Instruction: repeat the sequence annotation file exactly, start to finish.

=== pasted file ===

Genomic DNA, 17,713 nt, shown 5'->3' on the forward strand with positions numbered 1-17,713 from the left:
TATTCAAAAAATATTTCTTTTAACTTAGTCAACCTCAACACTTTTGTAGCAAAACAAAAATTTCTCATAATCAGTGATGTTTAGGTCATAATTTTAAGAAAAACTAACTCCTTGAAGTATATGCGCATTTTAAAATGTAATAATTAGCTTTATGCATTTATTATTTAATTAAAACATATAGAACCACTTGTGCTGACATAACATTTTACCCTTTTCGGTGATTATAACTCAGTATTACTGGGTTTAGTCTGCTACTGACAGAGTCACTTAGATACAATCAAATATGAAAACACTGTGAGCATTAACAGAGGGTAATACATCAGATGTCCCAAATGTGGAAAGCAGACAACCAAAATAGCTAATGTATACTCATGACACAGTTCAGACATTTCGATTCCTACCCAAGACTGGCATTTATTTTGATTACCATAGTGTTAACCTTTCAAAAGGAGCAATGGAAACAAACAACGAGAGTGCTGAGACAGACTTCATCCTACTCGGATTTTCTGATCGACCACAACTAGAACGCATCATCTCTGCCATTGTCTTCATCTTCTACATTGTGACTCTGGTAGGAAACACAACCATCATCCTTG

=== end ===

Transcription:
Genomic DNA, 17,713 nt, shown 5'->3' on the forward strand with positions numbered 1-17,713 from the left:
TATTCAAAAAATATTTCTTTTAACTTAGTCAACCTCAACACTTTTGTAGCAAAACAAAAATTTCTCATAATCAGTGATGTTTAGGTCATAATTTTAAGAAAAACTAACTCCTTGAAGTATATGCGCATTTTAAAATGTAATAATTAGCTTTATGCATTTATTATTTAATTAAAACATATAGAACCACTTGTGCTGACATAACATTTTACCCTTTTCGGTGATTATAACTCAGTATTACTGGGTTTAGTCTGCTACTGACAGAGTCACTTAGATACAATCAAATATGAAAACACTGTGAGCATTAACAGAGGGTAATACATCAGATGTCCCAAATGTGGAAAGCAGACAACCAAAATAGCTAATGTATACTCATGACACAGTTCAGACATTTCGATTCCTACCCAAGACTGGCATTTATTTTGATTACCATAGTGTTAACCTTTCAAAAGGAGCAATGGAAACAAACAACGAGAGTGCTGAGACAGACTTCATCCTACTCGGATTTTCTGATCGACCACAACTAGAACGCATCATCTCTGCCATTGTCTTCATCTTCTACATTGTGACTCTGGTAGGAAACACAACCATCATCCTTG